Crew ties it, but K-Rod allows homers in ninth

Closer can't contain McGehee after club misses big chance in eighth

Crew ties it, but K-Rod allows homers in ninth

MILWAUKEE -- The go-ahead home run had barely landed in the bullpen from which he'd just emerged when Brewers closer Francisco Rodriguez removed his glove and slammed it down on the mound. In one motion, he summed up Tuesday night's 6-3 loss to the Marlins and a brutal Brewers slump.

"That's how everybody feels right now," said second baseman Scooter Gennett.

Gennett was lamenting his own letdown a half-inning before, but it was Rodriguez who absorbed the most crushing of his team's recent losses. When he surrendered back-to-back home runs with two outs in the ninth inning, it sent Milwaukee to its 13th loss in the last 14 games, and 16th loss in 19 games.

"Miserable. That's the right word for this," Rodriguez said. "Disgusting. All the bad words you can put into it. Extremely disappointing."  

It was especially disappointing since the Brewers twice overcame a deficit to tie it against the Marlins, then loaded the bases with nobody out in the bottom of the eighth inning, only to come away empty. At the same time, elsewhere in the National League, the Cardinals, Pirates and Braves all lost, meaning the Brewers squandered an opportunity to gain ground in a postseason chase in which they most certainly still figure, despite recent events. Milwaukee trails St. Louis by six games in the NL Central, but remains tied with Atlanta only a game and a half behind Pittsburgh for the league's second Wild Card berth.

Of course, none of that came up in a quiet Brewers clubhouse, where the possibility of a losing season now looms. A team that spent 150 consecutive days atop its division and was 19 games above .500 in the waning days of June, has fallen all the way to 74-71 with 17 games to go.

When Rodriguez took out his frustration on his glove, his teammates knew the feeling. So did manager Ron Roenicke.

"I'm tired of coming in here and talking about another loss," Roenicke said. "We're playing hard, we're working hard. These guys are putting everything they can into it, and we keep coming up with the same results. It gets old. They will be at it again [Wednesday]. They will be playing hard again. Hopefully things go well."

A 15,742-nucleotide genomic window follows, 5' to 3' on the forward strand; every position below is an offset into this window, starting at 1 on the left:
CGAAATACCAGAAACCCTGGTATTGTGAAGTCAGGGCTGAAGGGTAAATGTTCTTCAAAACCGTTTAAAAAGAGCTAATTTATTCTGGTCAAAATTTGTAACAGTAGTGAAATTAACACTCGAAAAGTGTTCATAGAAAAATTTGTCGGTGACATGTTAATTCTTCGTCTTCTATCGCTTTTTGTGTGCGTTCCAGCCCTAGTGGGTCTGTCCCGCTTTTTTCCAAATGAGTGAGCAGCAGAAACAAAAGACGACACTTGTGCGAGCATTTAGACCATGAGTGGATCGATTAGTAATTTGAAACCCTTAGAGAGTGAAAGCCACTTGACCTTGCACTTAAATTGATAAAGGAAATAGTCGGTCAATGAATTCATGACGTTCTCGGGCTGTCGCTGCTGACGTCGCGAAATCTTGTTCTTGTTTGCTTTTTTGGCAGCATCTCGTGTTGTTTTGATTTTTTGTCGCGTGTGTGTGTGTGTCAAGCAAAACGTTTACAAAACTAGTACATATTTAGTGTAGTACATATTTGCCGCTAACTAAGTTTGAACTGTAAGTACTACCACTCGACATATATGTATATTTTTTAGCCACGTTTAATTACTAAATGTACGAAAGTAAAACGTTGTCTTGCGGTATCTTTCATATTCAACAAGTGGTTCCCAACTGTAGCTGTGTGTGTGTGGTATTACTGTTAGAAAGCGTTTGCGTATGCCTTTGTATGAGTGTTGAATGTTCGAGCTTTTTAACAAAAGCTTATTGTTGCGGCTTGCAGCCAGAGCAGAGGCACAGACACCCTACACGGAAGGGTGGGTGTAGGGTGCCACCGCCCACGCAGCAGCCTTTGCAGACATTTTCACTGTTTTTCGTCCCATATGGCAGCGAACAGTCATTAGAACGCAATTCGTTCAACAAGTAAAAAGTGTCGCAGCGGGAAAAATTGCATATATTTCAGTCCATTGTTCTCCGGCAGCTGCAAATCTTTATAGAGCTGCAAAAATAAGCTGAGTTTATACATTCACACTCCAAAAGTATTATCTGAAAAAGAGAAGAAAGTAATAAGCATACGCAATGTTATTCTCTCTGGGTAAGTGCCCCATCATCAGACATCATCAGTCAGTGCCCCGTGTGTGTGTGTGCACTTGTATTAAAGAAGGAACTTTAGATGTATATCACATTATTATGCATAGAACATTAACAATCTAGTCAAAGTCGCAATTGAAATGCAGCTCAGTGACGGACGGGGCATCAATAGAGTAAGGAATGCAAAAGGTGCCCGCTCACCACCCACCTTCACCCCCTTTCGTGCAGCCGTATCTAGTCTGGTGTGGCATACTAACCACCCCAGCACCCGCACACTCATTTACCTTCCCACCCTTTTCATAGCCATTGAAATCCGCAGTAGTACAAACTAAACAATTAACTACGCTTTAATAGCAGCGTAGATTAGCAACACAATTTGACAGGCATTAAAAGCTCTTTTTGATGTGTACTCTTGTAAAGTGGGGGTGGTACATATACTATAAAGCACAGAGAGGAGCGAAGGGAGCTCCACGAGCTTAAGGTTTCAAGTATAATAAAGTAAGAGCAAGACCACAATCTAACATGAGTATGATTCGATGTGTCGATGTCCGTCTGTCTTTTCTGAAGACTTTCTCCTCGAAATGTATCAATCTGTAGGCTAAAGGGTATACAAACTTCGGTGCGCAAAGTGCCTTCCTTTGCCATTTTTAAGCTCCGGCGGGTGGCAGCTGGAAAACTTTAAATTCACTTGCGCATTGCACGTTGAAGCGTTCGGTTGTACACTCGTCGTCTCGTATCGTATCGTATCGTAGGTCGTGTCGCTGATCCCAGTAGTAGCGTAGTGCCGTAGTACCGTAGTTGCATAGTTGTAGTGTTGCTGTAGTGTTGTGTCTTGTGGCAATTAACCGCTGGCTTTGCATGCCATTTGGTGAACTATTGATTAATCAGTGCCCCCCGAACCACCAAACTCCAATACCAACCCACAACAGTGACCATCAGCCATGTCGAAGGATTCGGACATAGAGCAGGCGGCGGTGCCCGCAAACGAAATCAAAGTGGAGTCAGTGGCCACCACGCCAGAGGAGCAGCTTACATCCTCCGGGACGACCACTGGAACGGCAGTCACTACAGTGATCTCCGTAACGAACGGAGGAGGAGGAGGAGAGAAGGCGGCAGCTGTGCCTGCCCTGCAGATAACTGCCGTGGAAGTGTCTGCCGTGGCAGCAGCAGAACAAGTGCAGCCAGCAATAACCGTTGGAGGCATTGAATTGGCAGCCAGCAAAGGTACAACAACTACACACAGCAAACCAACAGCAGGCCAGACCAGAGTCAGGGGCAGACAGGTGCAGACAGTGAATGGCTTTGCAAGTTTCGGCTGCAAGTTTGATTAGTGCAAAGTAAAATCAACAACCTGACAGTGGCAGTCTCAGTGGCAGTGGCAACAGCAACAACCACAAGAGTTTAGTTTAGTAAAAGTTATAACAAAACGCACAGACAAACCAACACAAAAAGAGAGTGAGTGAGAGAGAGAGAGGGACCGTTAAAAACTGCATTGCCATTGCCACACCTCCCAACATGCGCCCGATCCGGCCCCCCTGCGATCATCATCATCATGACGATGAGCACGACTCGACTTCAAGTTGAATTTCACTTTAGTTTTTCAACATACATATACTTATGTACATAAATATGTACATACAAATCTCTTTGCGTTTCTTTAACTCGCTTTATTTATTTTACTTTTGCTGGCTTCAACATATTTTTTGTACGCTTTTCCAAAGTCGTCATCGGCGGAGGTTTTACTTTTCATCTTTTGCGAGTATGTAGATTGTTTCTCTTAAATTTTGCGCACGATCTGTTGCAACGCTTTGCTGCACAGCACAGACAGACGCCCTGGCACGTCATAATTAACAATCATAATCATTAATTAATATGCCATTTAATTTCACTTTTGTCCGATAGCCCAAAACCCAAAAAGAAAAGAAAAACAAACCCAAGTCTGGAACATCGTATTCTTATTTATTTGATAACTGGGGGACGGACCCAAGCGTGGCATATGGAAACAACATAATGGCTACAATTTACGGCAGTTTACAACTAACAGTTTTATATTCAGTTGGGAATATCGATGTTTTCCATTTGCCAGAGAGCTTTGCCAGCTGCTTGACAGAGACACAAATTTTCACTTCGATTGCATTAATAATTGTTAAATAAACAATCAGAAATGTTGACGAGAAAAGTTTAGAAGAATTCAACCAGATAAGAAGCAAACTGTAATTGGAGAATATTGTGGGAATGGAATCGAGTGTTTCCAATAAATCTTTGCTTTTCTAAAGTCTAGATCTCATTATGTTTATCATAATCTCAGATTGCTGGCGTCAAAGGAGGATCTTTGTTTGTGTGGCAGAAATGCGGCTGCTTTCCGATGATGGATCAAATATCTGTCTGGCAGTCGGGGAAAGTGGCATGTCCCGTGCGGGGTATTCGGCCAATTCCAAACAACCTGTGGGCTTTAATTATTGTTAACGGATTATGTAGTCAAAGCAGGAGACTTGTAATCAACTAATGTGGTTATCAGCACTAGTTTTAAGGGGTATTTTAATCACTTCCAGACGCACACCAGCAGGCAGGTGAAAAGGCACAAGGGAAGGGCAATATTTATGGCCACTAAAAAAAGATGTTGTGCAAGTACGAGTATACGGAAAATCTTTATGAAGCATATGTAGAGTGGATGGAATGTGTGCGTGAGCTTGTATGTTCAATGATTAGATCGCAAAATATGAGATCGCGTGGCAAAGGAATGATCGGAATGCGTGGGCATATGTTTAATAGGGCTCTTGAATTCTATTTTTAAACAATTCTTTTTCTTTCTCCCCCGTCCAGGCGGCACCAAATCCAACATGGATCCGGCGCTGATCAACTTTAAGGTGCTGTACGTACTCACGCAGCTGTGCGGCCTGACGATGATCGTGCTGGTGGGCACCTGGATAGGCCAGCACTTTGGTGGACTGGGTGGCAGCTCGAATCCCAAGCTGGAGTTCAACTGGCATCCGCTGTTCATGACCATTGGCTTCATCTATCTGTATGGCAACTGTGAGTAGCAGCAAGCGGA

Gennett said the loss fell on a Brewers offense that collected 11 hits but scored only three runs and went 2-for-14 with runners in scoring position, including those three tough outs in the eighth inning.

Rodriguez disagreed.

"In my opinion, I lost that game with the 2-2 count," he said.

Rodriguez was referencing a two-out walk to Marlins slugger Giancarlo Stanton, who looked at that 2-2 pitch for Ball 3, then took another ball and trotted to first base. Former Brewer Casey McGehee was up next and hit a 1-0 changeup into the Brewers' bullpen for a 5-3 Miami lead. It was only McGehee's fourth home run this season. Marcell Ozuna added a solo homer, his second in as many nights.

"I was in the situation, exactly where I wanted to be," Rodriguez said. "Right where I wanted to get, the first two guys out and keep them off the bases. You pick your own poison right there. Stanton is the last guy, obviously -- I don't want to get hurt [by him]. Once I got back into the count, 2-2, I still had two pitches to make -- quality pitches -- and I didn't."

Rodriguez has surrendered a career-high 14 home runs this season, most in the Majors for a reliever.

Brewers starter Matt Garza surrendered two runs (one earned) over four innings in his second start off the disabled list and was burned by the Marlins' propensity to foul off tough pitches, and his yips on an errant throw to second base, which led to a critical run. Aramis Ramirez led the Brewers' comeback by delivering his first two RBIs in September as the teams dueled to a 3-3 tie into the eighth inning, when the Brewers built, and wasted, their best opportunity.

With the bases loaded against Marlins right-hander Bryan Morris and nobody out, Rickie Weeks and Carlos Gomez hit ground balls to third base that created outs at home plate, and Gennett flied out.

"I should have done more with that pitch," Gennett said. "We didn't execute. That's the thing -- when things are tough like this, it's easy to go up there and try to do too much, try to end the game with one swing. We have to stay within ourselves and get the job done, whether it's move a runner over, hit a fly ball. We have to do a better job of that on the offensive side.

"We're hoping it turns around, and it's got to turn around quick, because obviously it's getting crunch time."

Adam McCalvy is a reporter for MLB.com. Read his blog, Brew Beat, and follow him on Twitter at @AdamMcCalvy. This story was not subject to the approval of Major League Baseball or its clubs.